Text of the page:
“The opposition has created immense expectations, and it’s not at all clear they have a plan for actually fulfilling them,” said David Smilde, a Venezuela analyst at the Washington Office on Latin America. “Furthermore, the opposition and the U.S. have not been clear that this aid, even if allowed in, will make a significant dent in Venezuela’s humanitarian crisis.”
Some Venezuelans have even put off buying medication, expecting that the American donations will arrive across the border soon, Mr. Smilde said.
The heightened expectations have managed to bring together what has been a fractured opposition, giving Mr. Maduro the first challenge to his rule in years. Mr. Guaidó — now recognized as Venezuela’s legitimate president by dozens of countries — has emerged as a leader. And the aid corridor has given the opposition a common project to promote.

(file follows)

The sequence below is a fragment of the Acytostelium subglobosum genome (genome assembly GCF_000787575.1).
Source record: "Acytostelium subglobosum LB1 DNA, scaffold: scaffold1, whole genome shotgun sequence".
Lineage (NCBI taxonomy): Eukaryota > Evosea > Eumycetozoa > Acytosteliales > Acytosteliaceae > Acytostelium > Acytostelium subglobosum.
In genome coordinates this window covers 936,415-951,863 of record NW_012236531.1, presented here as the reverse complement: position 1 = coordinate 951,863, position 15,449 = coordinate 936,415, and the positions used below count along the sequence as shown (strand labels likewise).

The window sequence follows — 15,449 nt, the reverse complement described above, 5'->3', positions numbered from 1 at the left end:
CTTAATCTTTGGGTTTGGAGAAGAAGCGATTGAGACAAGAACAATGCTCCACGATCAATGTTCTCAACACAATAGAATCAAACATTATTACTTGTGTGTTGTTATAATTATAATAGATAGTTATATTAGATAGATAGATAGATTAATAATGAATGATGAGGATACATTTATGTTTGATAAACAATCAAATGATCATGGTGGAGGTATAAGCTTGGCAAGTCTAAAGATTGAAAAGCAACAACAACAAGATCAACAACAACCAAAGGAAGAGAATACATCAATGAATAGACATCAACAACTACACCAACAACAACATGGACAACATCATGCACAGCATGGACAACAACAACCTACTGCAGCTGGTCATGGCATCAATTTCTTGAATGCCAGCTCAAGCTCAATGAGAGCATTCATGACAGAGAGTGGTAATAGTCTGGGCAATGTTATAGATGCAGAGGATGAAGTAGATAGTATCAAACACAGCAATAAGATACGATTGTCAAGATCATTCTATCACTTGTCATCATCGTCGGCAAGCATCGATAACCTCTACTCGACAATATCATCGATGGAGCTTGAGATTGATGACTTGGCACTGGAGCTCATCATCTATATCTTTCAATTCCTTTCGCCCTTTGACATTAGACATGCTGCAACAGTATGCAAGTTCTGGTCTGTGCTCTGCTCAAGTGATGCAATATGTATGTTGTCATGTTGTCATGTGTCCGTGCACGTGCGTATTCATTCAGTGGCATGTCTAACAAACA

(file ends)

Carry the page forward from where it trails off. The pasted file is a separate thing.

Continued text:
Still, using a food shipment to challenge Mr. Maduro has concerned the same nongovernmental groups that would normally assist in such an effort. Caritas, the charitable arm of the Catholic Church, and the International Committee of the Red Cross have declined to participate, saying they must remain politically neutral.
Some diplomats and even opposition strategists have questioned the viability of organizing such a complex sea and land operation in 10 days. So far, Mr. Guaidó and his advisers have remained quiet about their plans to get the aid over the border. They have said the help would include $200 million in aid donations from friendly governments and the private sector, in addition to the American shipment.
For those on the border, a sense of urgency prevailed.
At an opposition rally on Tuesday in Ureña, spirits remained high, but protesters were becoming impatient for concrete results.
“We can’t let those containers sit there for so long,” said Linda Acosta, an Ureña resident.